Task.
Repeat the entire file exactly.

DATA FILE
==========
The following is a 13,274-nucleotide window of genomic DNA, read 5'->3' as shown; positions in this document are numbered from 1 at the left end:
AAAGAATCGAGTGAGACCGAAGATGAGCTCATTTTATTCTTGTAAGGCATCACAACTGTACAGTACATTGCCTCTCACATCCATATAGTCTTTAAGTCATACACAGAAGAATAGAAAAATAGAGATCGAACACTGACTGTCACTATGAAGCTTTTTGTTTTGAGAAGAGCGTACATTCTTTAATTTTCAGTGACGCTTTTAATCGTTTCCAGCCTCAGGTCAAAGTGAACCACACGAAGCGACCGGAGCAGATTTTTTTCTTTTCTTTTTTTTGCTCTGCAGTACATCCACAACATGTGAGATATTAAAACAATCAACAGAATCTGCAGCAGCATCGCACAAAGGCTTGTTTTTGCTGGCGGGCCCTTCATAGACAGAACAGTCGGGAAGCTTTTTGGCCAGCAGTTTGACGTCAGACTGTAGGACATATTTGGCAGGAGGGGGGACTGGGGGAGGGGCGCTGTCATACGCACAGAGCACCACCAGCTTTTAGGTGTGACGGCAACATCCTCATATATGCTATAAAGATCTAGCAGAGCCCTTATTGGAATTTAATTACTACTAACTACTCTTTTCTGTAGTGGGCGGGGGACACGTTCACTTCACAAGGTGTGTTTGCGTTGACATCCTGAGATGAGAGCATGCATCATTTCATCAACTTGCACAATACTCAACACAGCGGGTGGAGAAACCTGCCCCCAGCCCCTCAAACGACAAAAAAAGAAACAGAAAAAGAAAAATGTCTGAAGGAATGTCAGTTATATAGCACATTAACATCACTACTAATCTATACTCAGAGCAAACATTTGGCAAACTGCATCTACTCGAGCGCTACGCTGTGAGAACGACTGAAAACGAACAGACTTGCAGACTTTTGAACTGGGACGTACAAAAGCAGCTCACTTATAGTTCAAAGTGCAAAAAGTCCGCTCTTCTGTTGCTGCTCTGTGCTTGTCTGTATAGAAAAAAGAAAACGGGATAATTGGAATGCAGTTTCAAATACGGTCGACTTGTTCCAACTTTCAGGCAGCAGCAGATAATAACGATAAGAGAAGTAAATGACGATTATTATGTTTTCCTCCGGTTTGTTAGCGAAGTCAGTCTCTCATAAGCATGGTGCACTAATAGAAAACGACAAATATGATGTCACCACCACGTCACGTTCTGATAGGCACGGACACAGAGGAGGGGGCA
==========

The following is a 13,274-nucleotide window of genomic DNA, read 5'->3' as shown; positions in this document are numbered from 1 at the left end:
AAAGAATCGAGTGAGACCGAAGATGAGCTCATTTTATTCTTGTAAGGCATCACAACTGTACAGTACATTGCCTCTCACATCCATATAGTCTTTAAGTCATACACAGAAGAATAGAAAAATAGAGATCGAACACTGACTGTCACTATGAAGCTTTTTGTTTTGAGAAGAGCGTACATTCTTTAATTTTCAGTGACGCTTTTAATCGTTTCCAGCCTCAGGTCAAAGTGAACCACACGAAGCGACCGGAGCAGATTTTTTTCTTTTCTTTTTTTTGCTCTGCAGTACATCCACAACATGTGAGATATTAAAACAATCAACAGAATCTGCAGCAGCATCGCACAAAGGCTTGTTTTTGCTGGCGGGCCCTTCATAGACAGAACAGTCGGGAAGCTTTTTGGCCAGCAGTTTGACGTCAGACTGTAGGACATATTTGGCAGGAGGGGGGACTGGGGGAGGGGCGCTGTCATACGCACAGAGCACCACCAGCTTTTAGGTGTGACGGCAACATCCTCATATATGCTATAAAGATCTAGCAGAGCCCTTATTGGAATTTAATTACTACTAACTACTCTTTTCTGTAGTGGGCGGGGGACACGTTCACTTCACAAGGTGTGTTTGCGTTGACATCCTGAGATGAGAGCATGCATCATTTCATCAACTTGCACAATACTCAACACAGCGGGTGGAGAAACCTGCCCCCAGCCCCTCAAACGACAAAAAAAGAAACAGAAAAAGAAAAATGTCTGAAGGAATGTCAGTTATATAGCACATTAACATCACTACTAATCTATACTCAGAGCAAACATTTGGCAAACTGCATCTACTCGAGCGCTACGCTGTGAGAACGACTGAAAACGAACAGACTTGCAGACTTTTGAACTGGGACGTACAAAAGCAGCTCACTTATAGTTCAAAGTGCAAAAAGTCCGCTCTTCTGTTGCTGCTCTGTGCTTGTCTGTATAGAAAAAAGAAAACGGGATAATTGGAATGCAGTTTCAAATACGGTCGACTTGTTCCAACTTTCAGGCAGCAGCAGATAATAACGATAAGAGAAGTAAATGACGATTATTATGTTTTCCTCCGGTTTGTTAGCGAAGTCAGTCTCTCATAAGCATGGTGCACTAATAGAAAACGACAAATATGATGTCACCACCACGTCACGTTCTGATAGGCACGGACACAGAGGAGGGGGCA